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Photos & Projects

First Experiments with Classic Lenses and 102-megapixels of Fuji GFX 100 – By Tudor Stanescu

November 17, 2022

I’ve been fortunate enough to own a Fujifilm GFX 100 for almost 2 years. During that time I have not taken full advantage of using this wonderful camera system much. There are many reasons why my GFX 100 has been collecting dust in my office but the main reason is the lack of lenses. Let me be clear, I think there are enough native lenses available for the GFX cameras, but I happen to only own one — the 63mm f/2.8.

Naturally, I’ve gravitated to using my Sony A7R iii or Canon EOS R on my photography projects as I have a full kit of lenses for those systems.

So what’s the story?

Recently I’ve caught the photography bug again after taking a lengthy hiatus from creating on a consistent basis. So on my after-work walk today, there was a beautiful sunset, and I thought, why not try to adapt some of my favourite vintage lenses to the GFX and see what happens? I’m ashamed to say I never adapted any of my vintage lenses to the GFX prior to this. So I ran home quickly and grabbed three of my favourite vintage lenses, and scooted back outside just in time to catch the last few moments of the sunset.

The Vintage Lens Setup

Canon FD 70-210mm f/4 lens

Excited to see what I could capture, I started with the Canon FD 70-210mm f/4 lens, which was double adapted to the GFX through a Canon FD to EF adapter, and then from Canon EF to Fujifilms G-mount. This lens unsurprisingly had little vignetting, considering the GFX is a medium-format camera, vs the 35mm (full-frame) image circle that which Canon lens was designed for.

Helios 44-2 55mm f/2 lens

The second lens of choice was the Helios 44-2 55mm f/2. As one of my all-time favourite vintage lenses, there was no way I was leaving this one behind. The Helios was more easily adapted by using a simple metal screw mount adapter for the Canon EF mount, and again EF to G-mount.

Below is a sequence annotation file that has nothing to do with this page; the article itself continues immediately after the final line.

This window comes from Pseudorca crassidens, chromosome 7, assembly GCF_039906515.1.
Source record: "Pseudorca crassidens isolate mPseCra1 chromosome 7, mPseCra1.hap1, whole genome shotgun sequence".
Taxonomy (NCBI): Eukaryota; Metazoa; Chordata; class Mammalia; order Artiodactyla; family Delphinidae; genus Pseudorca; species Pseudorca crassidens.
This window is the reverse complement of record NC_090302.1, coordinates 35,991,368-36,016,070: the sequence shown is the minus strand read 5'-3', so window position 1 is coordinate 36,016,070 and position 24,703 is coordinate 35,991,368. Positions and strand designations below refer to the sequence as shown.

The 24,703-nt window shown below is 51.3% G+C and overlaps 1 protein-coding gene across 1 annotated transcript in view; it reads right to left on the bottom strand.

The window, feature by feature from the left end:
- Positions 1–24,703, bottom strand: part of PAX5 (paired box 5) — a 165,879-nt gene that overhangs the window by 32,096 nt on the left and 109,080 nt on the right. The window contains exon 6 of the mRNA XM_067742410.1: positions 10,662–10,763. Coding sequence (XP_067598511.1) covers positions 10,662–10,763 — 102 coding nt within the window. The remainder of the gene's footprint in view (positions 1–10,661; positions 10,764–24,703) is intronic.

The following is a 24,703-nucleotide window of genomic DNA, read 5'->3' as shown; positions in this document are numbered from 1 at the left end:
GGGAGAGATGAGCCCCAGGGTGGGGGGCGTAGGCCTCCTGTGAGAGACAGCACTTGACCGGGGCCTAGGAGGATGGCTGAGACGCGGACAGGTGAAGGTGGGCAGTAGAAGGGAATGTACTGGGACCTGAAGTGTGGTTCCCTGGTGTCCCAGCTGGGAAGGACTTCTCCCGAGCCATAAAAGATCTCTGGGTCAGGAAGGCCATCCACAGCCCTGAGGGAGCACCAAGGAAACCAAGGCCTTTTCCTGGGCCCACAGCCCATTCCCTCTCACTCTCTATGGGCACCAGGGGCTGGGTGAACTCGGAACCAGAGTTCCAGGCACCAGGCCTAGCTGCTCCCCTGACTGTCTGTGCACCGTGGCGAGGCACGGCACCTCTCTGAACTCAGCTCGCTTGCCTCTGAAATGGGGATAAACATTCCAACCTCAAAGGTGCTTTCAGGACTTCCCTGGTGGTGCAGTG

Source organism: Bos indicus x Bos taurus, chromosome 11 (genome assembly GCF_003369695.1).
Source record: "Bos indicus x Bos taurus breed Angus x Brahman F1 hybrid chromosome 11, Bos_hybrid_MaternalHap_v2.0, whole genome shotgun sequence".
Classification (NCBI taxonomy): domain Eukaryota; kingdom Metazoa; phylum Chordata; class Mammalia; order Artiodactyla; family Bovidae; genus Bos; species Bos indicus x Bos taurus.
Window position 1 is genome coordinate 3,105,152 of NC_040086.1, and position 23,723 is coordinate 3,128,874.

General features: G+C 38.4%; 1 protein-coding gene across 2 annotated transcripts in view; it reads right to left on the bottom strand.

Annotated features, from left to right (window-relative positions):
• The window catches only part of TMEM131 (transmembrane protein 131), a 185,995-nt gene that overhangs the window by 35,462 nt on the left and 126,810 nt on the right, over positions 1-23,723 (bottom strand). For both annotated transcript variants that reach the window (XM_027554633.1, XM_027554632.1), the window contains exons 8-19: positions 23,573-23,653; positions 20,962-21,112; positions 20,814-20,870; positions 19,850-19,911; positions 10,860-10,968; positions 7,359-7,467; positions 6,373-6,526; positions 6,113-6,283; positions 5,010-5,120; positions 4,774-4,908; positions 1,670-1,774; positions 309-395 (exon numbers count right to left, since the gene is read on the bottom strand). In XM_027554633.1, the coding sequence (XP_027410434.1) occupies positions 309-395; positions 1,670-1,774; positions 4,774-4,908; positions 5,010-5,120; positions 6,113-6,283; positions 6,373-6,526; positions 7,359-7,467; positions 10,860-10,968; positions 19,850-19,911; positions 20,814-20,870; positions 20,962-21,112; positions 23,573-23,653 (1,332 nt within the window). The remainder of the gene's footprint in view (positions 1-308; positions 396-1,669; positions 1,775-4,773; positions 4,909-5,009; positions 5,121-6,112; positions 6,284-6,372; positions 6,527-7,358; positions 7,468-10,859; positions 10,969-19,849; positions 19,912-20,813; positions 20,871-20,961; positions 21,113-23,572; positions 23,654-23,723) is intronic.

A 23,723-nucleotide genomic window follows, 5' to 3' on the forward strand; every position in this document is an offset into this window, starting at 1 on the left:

To my surprise, this lens perfectly covered the GFX’s medium-format sensor and there was no vignetting.

SMC Super Takumar 35mm f/2 lens

The last lens in this quick experiment was none other than the SMC Super Takumar 35mm f/2. After covering a wide range of focal lengths with the 70-210mm and 58mm I picked up this wide-angle vintage lens to round out my experiment. The Takumar was easy to adapt as well, and worked the same way the Helios did. However, the Takumar had the worst vignetting out of the three lenses I tested.

The crop factor on the GFX is 0.79, making this lens about 28mm equivalent, which I suppose would exacerbate the potential for vignetting on a lens which was not made to cover an image circle larger than 35mm/full frame.

The Results

Now what you’ve all been waiting for, how did the pictures turn out?!  The results are for illustration purposes, these images were downscaled to about 60% quality and 10% of the original size to save on size for displaying on the website. These are not meant for pixel peeping.

Canon FD 70-210mm f/4 sample pictures

The Canon FD 70-210mm performed great and did a great job reproducing colours. Of course, a lot of this was thanks to some colour correction in Lightroom, but the out-of-camera pictures looked pretty great.

What I didn’t like about this lens where its flaring and focusing. The lens had a lot of flaring when shooting into the sun, which was to be expected. My issue with the flaring was that it looked too boring. The flare had no unique characteristics. After reviewing the photos on the computer, I noticed none of the photos came out in perfect focus. The only exception was one macro shot I took. I don’t know if this was because I was rushed or if the doubling of adapters added too much length between the flange and sensor, making it either impossible to focus to infinity or the camera’s focus peaking was creating false positives. Further testing of this lens and camera pairing is required.

sunset of a forested trail

sunset flare

fall foliage

Helios 44-2 55mm f/2  sample pictures

The Helios 58mm was by far the best performer. Combined with the Fuji magic, the Helios lens captured the best colours. I was also able to nail the focus, and of course, the lens performed beautifully in all the areas you would expect. The lens excelled in photographing subjects that were close to the foreground so that you can take full advantage of the lens’s out-of-focus characteristics for the background.